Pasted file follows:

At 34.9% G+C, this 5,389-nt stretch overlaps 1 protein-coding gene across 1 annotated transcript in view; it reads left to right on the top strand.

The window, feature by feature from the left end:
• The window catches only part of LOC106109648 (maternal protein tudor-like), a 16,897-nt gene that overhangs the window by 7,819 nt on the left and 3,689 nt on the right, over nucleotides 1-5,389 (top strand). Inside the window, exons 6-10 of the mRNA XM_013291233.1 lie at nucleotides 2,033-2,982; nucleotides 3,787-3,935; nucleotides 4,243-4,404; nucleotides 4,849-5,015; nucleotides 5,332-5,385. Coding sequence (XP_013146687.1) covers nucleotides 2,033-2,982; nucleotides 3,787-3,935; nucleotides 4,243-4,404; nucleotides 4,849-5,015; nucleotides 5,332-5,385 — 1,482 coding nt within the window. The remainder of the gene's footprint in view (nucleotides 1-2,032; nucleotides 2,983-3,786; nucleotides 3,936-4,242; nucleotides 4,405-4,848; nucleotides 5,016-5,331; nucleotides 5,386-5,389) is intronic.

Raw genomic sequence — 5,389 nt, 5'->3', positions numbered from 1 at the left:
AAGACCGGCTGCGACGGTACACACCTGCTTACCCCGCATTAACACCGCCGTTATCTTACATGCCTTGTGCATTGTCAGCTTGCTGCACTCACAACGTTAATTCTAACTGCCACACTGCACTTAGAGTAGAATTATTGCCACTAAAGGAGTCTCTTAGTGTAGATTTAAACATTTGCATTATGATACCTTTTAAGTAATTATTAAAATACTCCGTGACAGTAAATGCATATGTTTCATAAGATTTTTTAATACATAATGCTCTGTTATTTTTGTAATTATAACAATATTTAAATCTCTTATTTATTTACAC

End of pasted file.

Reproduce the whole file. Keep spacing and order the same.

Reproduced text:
At 34.9% G+C, this 5,389-nt stretch overlaps 1 protein-coding gene across 1 annotated transcript in view; it reads left to right on the top strand.

The window, feature by feature from the left end:
• The window catches only part of LOC106109648 (maternal protein tudor-like), a 16,897-nt gene that overhangs the window by 7,819 nt on the left and 3,689 nt on the right, over nucleotides 1-5,389 (top strand). Inside the window, exons 6-10 of the mRNA XM_013291233.1 lie at nucleotides 2,033-2,982; nucleotides 3,787-3,935; nucleotides 4,243-4,404; nucleotides 4,849-5,015; nucleotides 5,332-5,385. Coding sequence (XP_013146687.1) covers nucleotides 2,033-2,982; nucleotides 3,787-3,935; nucleotides 4,243-4,404; nucleotides 4,849-5,015; nucleotides 5,332-5,385 — 1,482 coding nt within the window. The remainder of the gene's footprint in view (nucleotides 1-2,032; nucleotides 2,983-3,786; nucleotides 3,936-4,242; nucleotides 4,405-4,848; nucleotides 5,016-5,331; nucleotides 5,386-5,389) is intronic.

Raw genomic sequence — 5,389 nt, 5'->3', positions numbered from 1 at the left:
AAGACCGGCTGCGACGGTACACACCTGCTTACCCCGCATTAACACCGCCGTTATCTTACATGCCTTGTGCATTGTCAGCTTGCTGCACTCACAACGTTAATTCTAACTGCCACACTGCACTTAGAGTAGAATTATTGCCACTAAAGGAGTCTCTTAGTGTAGATTTAAACATTTGCATTATGATACCTTTTAAGTAATTATTAAAATACTCCGTGACAGTAAATGCATATGTTTCATAAGATTTTTTAATACATAATGCTCTGTTATTTTTGTAATTATAACAATATTTAAATCTCTTATTTATTTACAC